2.6. Biochemical Parameters
Monthly fasting blood tests were performed in each selected hospital through automated and standardized methods. The laboratory test results were identical in different laboratories in selected hospitals. The studied biochemical parameters were total cholesterol (TC, mg/dL), triglyceride (TG, mg/dL), fasting blood glucose (FBG, mg/dL), hemoglobin (Hgb, g/dL), calcium (Ca, mg/dL), phosphorous (PO4, mg/dL), calcium and phosphate product (Ca × PO4), intact parathyroid hormone (iPTH, pg/mL), albumin (Alb, mg/dL), creatinine (Cr, mg/dL), and potassium (K, mEq/L). Other biochemical parameters were subsequently analyzed in the laboratory of Taipei Medical University Hospital, including values of low density lipoprotein cholesterol (LDL-C, mg/dL), high density lipoprotein cholesterol (HDL-C, mg/dL), homocysteine (Hcy, µmol/L) and high sensitivity C-reactive protein (hs-CRP, mg/dL).
2.7. The Alternative Healthy Eating Index (AHEI) in Hemodialysis Patients
The dietary data were assessed using the 24-hour dietary recall form in paper format [22
]. A qualified dietician instructed patients to complete the assessment forms on one dialysis day, one non-dialysis day, one non-dialysis day during the weekend, including meal time, meal location, food name, brand names, ingredients, portion or weight of food, and the cooking methods, oils used [20
]. To confirm the data collected, dietitians used the 24-hour dietary recall form with common utensils to ask patients face-to-face or by phone call, as described previously [20
]. If patients did not complete the form for one assessment, those with missing dietary intake data were not included in the analysis. Nutrients were analyzed using nutrition analysis software, e-Kitchen (Nutritionist edition, Enhancement plus 3, version 2009, Taichung, Taiwan), based on the Food Nutrition Database in Taiwan [26
Index scores such as HEI and AHEI have been applied in different populations to investigate the association between dietary intake and health outcomes [8
]. The AHEI was stronger in predicting major chronic diseases and CVD risks as compared to the original HEI [8
]. The AHEI was used to examine the association between dietary intake and cardiovascular risks and event in type-2 diabetes patients in Taiwan. The AHEI index has shown its validity and applicability in Taiwan food culture [28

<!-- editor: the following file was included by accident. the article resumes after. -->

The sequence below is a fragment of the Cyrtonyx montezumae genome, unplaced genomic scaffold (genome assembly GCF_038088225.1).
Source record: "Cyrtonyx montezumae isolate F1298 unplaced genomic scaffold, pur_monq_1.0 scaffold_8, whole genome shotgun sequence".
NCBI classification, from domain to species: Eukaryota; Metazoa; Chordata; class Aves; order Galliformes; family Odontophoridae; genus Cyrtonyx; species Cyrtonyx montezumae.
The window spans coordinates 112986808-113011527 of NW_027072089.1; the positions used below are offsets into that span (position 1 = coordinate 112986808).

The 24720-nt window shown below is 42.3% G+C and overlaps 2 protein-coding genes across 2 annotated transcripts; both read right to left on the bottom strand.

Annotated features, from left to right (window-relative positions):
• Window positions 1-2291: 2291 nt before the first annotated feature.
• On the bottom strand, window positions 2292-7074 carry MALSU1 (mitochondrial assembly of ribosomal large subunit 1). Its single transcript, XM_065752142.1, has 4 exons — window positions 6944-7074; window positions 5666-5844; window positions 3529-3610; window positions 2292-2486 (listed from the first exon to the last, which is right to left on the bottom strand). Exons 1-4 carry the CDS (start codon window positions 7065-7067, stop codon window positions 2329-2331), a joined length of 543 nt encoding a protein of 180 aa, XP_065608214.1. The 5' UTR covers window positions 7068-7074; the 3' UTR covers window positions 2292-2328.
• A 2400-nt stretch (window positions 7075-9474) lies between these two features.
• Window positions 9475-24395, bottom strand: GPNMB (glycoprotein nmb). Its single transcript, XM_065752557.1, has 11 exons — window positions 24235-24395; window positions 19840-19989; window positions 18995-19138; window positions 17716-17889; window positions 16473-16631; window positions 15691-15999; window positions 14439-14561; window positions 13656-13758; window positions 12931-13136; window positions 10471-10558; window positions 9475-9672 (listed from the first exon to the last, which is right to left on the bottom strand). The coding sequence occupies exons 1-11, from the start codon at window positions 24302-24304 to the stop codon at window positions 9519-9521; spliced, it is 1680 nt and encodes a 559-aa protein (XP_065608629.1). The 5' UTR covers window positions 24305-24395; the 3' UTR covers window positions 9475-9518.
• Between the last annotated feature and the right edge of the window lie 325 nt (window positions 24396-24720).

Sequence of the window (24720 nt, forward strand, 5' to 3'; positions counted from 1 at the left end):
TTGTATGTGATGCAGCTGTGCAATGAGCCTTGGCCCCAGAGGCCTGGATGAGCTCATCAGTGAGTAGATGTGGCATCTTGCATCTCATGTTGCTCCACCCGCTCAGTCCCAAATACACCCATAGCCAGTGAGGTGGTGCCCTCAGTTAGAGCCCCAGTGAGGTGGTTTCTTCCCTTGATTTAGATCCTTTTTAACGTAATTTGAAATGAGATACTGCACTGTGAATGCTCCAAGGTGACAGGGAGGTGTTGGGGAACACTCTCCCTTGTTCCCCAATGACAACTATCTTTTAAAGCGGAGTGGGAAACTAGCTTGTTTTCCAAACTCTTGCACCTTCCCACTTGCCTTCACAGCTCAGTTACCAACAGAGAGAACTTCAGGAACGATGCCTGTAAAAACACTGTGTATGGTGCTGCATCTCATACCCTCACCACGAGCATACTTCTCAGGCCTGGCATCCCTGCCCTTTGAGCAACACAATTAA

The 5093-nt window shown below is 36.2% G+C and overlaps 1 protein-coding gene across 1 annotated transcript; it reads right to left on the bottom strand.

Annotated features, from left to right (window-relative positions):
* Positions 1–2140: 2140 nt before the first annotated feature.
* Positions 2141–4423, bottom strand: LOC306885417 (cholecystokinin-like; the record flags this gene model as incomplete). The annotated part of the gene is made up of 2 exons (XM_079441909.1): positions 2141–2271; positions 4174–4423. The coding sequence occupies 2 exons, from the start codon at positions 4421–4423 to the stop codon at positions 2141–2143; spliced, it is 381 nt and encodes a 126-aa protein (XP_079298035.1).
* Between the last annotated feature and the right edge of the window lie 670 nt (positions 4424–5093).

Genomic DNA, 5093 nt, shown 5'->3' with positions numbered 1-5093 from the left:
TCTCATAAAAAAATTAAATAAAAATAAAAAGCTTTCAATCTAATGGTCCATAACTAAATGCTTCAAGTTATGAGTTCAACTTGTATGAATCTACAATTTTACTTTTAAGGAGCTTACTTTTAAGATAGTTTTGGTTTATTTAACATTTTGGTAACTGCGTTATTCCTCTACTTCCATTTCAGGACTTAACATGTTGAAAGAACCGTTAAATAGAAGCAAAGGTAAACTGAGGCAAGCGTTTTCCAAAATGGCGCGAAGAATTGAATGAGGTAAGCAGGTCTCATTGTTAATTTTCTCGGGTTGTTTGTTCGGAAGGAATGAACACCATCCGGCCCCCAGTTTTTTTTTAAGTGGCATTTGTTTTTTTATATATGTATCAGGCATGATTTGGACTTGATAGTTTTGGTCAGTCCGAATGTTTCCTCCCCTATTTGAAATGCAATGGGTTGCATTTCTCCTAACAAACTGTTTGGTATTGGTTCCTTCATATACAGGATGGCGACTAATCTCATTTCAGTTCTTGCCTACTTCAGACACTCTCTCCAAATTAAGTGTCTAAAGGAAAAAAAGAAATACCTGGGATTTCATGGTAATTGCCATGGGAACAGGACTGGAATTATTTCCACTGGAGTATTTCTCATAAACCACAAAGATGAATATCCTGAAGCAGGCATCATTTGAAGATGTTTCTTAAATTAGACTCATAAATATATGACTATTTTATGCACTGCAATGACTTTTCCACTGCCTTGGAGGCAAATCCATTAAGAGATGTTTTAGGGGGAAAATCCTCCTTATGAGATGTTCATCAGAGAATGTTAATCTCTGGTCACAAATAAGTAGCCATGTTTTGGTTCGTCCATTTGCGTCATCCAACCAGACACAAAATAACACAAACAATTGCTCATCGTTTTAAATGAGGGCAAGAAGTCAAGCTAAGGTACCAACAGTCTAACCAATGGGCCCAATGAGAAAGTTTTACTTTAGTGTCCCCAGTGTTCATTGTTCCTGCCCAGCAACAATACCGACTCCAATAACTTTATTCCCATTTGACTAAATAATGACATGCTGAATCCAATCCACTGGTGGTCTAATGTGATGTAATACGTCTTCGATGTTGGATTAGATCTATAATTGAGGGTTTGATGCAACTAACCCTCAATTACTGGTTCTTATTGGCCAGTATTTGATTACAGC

]. Therefore, the AHEI-2010 was adapted and used in the current study.
In 2000, the NKF proposed that hemodialysis patients should avoid food containing high levels of phosphorus such as nuts, legumes, dairy products, and whole grains [29
]. However, in 2016, the nutritional recommendations were modified; it was proposed that the restrictions on those items be eased, as they contain dietary fiber and healthy nutrients which may improve outcomes [30
]. In addition, it was suggested that less restrictive dietary approaches be adopted to improve the autonomy and liberty of dialysis management [19
]. Therefore, the intake of whole fruits and total vegetables was scored according to the Daily Food Guides in Taiwan [7
], and the deciles of distribution of actual intake of whole grains, nuts and legumes, dairy products were used to obtain the index score. Lowe deciles of consumption of whole grains, nuts and legumes, and dairy products were suggested to obtain a maximum score.
Higher consumption of sugar-sweetened beverages are associated with higher metabolic syndrome [31
] and mortality [32
]. Therefore, no sugar-sweetened beverages and fruit juice was suggested [33
], and a maximum score was obtained.
The International Agency for Research on Cancer (IARC) announced that the consumption of processed meat is carcinogenic for humans (Group I) [34
], and that it increases all-cause mortality [35
]. However, the evidence on red meat consumption and the risk of cancer are not consistent; furthermore, red meat is rich in protein, vitamins and minerals, especially Heme-iron. Those nutrients are important for hemodialysis patients [29
]. Therefore, red and/or processed meat in AHEI-2010 was divided into two items (red meat, and processed meat) in the current study. No consumption of processed meat, and consuming less than 1.5 servings a day of red meat were suggested, and the maximum score was obtained.
The consumption of at least 1 serving of fish per week (especially spices rich in n
-3 fatty acids eicosapentaenoic acid (EPA), and docosahexaenoic acid (DHA) such as salmon, sea bass, sardines, shrimp, trout, and mackerel) was suggested for improving cardiovascular outcomes [8
], and inflammation in hemodialysis patients [38
]. The maximum index score was achieved when the suggestions were met.
The EAT-Lancet commission recommends the consumption of unsaturated fats rather than saturated fats [33